Today, the White House announced the recipients of the 2009 Presidential Medal of Freedom, America’s highest civilian honor. The list of 16 exemplary individuals includes Harvey Milk, awarded the medal posthumously, and tennis legend and gender equity champion Billie Jean King. This marks the first time the Medal of Freedom has been awarded to openly gay, lesbian, bisexual, or transgender individuals. This is a remarkable honor and recognition of two of our community’s greatest heroes. I certainly am grateful to President Obama for acknowledging Harvey and Billie Jean among the 16 powerful, diverse, and outstanding men and women whose company they join.
Hopefully, today marks the beginning of the end of such honors being regarded as unprecedented. In the coming years when openly LGBT individuals are honored with the Medal of Freedom, we hope the announcement is unremarkable—except, of course, for the remarkable nature of the honor itself. And in that hope lies the real “Gay Agenda.” It is my great wish that the place of LGBT folks in the civil and cultural life of this nation will become routine and commonplace. While an honor like the Medal of Freedom will be worth celebration and reflection, it will not be historic or rare. We are everywhere, but our presence has been too often stifled, ignored, or shamed into silence.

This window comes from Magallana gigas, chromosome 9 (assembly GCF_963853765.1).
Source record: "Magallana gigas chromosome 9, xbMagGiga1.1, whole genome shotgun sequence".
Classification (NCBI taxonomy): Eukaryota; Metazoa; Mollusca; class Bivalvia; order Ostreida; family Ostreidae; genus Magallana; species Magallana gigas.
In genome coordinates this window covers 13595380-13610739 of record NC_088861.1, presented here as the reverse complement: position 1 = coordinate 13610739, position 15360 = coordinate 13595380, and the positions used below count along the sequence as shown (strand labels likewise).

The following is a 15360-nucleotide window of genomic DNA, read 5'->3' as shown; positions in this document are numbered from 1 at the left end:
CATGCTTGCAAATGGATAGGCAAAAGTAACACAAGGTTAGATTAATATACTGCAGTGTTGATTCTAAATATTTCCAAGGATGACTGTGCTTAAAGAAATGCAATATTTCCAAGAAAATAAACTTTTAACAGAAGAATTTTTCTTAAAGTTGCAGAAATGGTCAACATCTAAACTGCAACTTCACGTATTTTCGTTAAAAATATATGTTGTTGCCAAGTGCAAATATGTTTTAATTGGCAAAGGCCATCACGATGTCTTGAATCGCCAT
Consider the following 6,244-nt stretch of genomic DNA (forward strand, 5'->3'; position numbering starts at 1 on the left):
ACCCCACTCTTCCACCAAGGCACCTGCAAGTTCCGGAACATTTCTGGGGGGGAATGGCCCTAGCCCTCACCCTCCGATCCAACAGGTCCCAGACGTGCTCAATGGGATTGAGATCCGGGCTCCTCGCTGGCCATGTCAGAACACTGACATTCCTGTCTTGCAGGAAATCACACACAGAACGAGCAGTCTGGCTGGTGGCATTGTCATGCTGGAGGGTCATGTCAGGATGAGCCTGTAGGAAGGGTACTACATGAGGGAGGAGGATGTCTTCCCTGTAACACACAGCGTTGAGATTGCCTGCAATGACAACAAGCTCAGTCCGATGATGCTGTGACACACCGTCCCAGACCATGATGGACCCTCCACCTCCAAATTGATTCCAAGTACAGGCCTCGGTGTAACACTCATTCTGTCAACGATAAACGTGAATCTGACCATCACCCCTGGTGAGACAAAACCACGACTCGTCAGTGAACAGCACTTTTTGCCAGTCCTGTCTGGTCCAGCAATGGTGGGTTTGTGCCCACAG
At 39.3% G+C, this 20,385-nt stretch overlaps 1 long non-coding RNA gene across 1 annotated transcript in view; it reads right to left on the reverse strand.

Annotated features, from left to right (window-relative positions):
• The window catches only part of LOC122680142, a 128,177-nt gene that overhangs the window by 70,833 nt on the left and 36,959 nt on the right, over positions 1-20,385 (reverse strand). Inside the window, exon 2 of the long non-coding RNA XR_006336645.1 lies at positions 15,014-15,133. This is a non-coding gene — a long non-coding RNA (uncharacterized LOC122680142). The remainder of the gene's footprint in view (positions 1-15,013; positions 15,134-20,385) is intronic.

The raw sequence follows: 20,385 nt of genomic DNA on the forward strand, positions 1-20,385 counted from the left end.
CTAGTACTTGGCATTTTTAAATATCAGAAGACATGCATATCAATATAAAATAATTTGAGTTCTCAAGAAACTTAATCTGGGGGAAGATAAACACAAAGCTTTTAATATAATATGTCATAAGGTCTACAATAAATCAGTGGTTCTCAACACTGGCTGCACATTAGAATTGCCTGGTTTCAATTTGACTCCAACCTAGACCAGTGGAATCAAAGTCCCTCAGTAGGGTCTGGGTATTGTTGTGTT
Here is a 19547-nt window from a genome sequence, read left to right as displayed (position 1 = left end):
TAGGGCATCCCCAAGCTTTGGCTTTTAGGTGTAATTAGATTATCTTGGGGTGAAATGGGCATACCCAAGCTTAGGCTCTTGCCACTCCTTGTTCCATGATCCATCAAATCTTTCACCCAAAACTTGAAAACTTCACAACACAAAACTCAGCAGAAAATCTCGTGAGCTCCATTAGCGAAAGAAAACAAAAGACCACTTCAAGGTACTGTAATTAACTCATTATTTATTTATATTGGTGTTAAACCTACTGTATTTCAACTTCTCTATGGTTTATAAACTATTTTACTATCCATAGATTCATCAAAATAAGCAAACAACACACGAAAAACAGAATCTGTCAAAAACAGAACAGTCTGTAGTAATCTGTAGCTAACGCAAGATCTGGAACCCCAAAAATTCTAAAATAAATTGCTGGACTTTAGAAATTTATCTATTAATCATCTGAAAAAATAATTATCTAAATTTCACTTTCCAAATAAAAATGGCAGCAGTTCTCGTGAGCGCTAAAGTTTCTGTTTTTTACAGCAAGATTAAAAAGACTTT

The “Gay Agenda” includes Medals of Freedom, but more than that, it means that we are simply an acknowledged and accepted part of the rich and varied fabric of our country. It means that when John marries his boyfriend Lawrence, his co-workers at the software company all go in on the perfect wedding gift. When Marjorie and Josie and their daughters come back from a summer vacation, they share their pictures with the neighbors over a block-party BBQ. It means that when a new school year starts, of the millions of kids heading back to classes, a good number will be coming from homes with two moms or two dads or a transgender parent—and that is just fine. In short, it means a day when LGBT people just are. Yes, we contribute some very special and fabulous elements to the culture, but day in and day out, no one raises an eyebrow, or hyperventilates, or tells jokes about us, or worries about their kids playing with our kids, or ever attacks, harms, disparages, or fears us.
I know that day is still some ways off. So in the meantime, I am grateful to the Obama Administration for acknowledging the amazing contributions of Harvey Milk and Billie Jean King with this unprecedented honor and for accelerating the moment when it won’t be such a big deal. But today it is. Congratulations.